Utilities are gearing up for cyber security compliance. Will the standards prove worthy?
Michael T. Burr is editor-in-chief of Public Utilities Fortnightly. Scott M. Gawlicki provided some content for this story. Email Michael at email@example.com.
When Alison Silverstein limped into an Arlington, Va., hotel meeting room in March 2002, few would have guessed the woman on crutches would throw down such a heavy gauntlet.
But broken foot notwithstanding, the senior policy adviser to then-FERC Chairman Pat Wood carried a weighty ultimatum. Just six months after the 9/11 terrorist attacks, she told members of the NERC Critical Infrastructure Protection Committee to secure the grid, or the federal government would secure it for them.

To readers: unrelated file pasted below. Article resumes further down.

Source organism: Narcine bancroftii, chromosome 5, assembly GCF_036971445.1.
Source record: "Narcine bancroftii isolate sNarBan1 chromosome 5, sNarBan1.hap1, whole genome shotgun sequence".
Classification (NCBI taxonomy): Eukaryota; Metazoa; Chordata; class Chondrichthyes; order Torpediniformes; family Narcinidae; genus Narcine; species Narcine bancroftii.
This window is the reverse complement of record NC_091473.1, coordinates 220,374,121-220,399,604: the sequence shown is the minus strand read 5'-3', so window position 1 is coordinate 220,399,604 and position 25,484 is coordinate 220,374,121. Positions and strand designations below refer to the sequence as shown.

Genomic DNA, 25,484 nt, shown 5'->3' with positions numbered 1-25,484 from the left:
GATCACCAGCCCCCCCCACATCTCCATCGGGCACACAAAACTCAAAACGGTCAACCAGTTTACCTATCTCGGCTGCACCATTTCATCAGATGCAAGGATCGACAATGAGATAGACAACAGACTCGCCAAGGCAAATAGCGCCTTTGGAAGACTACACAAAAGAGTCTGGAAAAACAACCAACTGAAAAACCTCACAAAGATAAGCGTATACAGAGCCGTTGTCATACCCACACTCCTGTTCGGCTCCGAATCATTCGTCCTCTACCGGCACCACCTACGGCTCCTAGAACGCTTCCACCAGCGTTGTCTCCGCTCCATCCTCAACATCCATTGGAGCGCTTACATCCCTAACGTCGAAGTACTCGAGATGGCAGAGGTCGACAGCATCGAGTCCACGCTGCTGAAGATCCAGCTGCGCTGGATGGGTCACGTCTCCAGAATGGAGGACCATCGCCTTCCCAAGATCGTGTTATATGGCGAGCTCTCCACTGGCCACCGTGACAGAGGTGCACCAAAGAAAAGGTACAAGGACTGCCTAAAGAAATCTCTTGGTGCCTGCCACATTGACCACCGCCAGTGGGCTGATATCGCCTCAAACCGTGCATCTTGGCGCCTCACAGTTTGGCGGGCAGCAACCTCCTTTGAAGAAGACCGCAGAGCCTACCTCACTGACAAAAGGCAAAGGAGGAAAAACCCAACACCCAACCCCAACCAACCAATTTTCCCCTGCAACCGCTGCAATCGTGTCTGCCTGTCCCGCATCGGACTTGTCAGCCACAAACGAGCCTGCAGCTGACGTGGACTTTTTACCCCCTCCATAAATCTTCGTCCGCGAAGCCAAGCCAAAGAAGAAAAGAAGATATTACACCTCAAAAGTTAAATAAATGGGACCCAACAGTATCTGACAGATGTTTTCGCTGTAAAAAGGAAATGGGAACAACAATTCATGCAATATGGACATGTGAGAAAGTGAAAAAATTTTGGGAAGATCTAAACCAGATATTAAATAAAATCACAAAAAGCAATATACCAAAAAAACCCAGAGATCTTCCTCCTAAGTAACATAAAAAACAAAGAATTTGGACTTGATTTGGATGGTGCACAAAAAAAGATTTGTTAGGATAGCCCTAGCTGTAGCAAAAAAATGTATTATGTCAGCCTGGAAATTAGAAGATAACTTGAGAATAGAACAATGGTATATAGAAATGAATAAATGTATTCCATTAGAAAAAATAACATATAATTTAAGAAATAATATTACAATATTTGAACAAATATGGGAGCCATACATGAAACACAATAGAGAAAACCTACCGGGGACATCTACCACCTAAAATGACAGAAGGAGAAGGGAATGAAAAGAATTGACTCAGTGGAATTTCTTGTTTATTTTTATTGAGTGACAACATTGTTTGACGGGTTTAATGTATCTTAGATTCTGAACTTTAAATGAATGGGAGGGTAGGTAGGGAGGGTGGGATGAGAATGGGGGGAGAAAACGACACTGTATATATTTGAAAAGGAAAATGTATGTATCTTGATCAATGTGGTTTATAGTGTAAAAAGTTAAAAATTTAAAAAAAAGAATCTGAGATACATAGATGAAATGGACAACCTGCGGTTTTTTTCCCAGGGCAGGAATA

Actually Silverstein’s message was slightly more nuanced.
“I gave them two options,” she says. “One, you write the rules you want to live with; or two, I’ll get a bunch of federal bureaucrats who don’t know much about the utility industry to draft a set of rules. And you know what bureaucrats will do.”
The committee got the message. NERC began developing standards and guidelines for its members to use in securing the nation’s critical power infrastructure, particularly against cyber attack or misuse. But disagreements over the details — especially potential compliance costs — delayed the process and forced multiple revisions that made the standards more flexible and easier for the industry to meet.